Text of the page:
Take your fuel pump and carburetor apart and clean them; soak them for a month in 180-190 proof ethanol. (If you can't afford to have your car apart that long, pick up used parts from an auto wrecker.) Likewise, soak a fuel filter and a piece of fuel hose. Agitate the container from time to time. When the time is up, look for pitting or corrosion of metals. Check non-metals for softening, hardening, cracking, or change of size, shape, or weight.

If preliminary tests indicate materials problems, consult your local auto parts store, carburetor specialty shop, racing supplier, or machinist regarding suitable replacements.

It may be that some fuel system parts will deteriorate slowly in service. Be alert for this possibility as you are running the vehicle on ethanol. Also, impure fuel can cause unanticipated difficulties. Beware especially of overly acidic fuel (pH less than 6).

It is also important to watch parts peripherally related to the fuel system that may be exposed to ethanol vapors, such as vacuum advance diaphragms, automatic transmission modulators, and power brake assist units. Problems here are unlikely but worth watching for.

Because ethanol is a dirt loosener, it will free dirt that has accumulated throughout the fuel system. For this reason it is important to install a fuel filter before the pump, and another between the pump and the carburetor. Use the cleanable type, and check it often in the first weeks of ethanol use.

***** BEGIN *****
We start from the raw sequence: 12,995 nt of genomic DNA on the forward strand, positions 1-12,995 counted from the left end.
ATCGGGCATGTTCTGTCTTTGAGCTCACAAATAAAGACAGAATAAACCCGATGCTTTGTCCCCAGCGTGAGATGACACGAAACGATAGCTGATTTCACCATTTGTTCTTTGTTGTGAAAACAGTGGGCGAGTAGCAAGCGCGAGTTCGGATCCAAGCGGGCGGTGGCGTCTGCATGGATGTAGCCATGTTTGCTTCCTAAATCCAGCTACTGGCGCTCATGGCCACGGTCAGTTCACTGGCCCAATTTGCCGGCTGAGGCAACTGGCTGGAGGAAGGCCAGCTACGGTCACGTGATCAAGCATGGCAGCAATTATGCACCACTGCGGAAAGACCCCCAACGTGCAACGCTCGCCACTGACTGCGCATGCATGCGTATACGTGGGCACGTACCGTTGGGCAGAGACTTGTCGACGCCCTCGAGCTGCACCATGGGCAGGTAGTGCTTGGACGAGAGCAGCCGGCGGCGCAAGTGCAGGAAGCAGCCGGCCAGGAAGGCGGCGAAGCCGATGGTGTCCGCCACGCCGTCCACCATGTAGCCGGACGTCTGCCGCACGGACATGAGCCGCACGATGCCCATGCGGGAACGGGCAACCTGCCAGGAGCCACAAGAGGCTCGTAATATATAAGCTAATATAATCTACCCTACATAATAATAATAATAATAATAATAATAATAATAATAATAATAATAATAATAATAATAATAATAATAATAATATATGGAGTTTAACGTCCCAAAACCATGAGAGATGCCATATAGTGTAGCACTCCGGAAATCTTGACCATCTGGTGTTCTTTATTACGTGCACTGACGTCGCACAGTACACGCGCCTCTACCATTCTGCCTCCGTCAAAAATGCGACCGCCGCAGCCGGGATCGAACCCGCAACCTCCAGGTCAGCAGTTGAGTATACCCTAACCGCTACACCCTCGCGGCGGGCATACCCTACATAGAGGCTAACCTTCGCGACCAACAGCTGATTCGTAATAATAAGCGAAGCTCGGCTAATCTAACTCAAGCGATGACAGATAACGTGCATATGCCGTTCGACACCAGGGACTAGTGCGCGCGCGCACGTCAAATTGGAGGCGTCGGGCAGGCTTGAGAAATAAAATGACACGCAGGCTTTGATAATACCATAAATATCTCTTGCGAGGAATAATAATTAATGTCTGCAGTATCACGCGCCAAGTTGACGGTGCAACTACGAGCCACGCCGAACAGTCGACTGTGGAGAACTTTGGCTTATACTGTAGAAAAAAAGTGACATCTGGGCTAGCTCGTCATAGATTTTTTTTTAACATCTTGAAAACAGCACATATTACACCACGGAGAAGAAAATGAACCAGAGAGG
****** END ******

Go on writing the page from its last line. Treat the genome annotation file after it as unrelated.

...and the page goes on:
Finally, note that ethanol spilled on the vehicle paint finish may have adverse effects. Paint softening and wrinkling have been experienced in some cases.

The carburetor meters the flow of fuel to the cylinders and mixes the fuel with air. Because ethanol supplies less energy per unit of volume than does gasoline, fuel-metering jets must be enlarged to allow the proper amount of fuel to pass.
There are many carburetor designs in use, and it is not possible here to give specific directions for all. It will be necessary for you to experiment in the context of the guidelines provided here.

Start by calculating the factor by which your jets must be enlarged. The formulas in Appendix B indicate that jet diameters for gasoline should be multiplied by 1.27 for pure ethanol (200 proof). Most people, though, will be using 180-190 proof. Unfortunately, the formulas do not seem to give accurate answers for hydrous ethanol. Start out about five per cent larger than the figure you calculate.
Obtain a carburetor rebuild kit, which will include a detailed diagram of your unit. Clean and overhaul the carburetor since you will have it apart anyway. Identify all fuel metering jets, including: main jet, pilot (idle) jet, and accelerator pump nozzle.

Most jets are stamped with the orifice diameter in metric or English units. On a metric carburetor, a number such as 120 means 1.2 mm.; on most U.S. units, 50 indicates .050 inch. There are exceptions; check with a carburetor shop to be sure. Convert millimeters to inches by dividing by 25.4.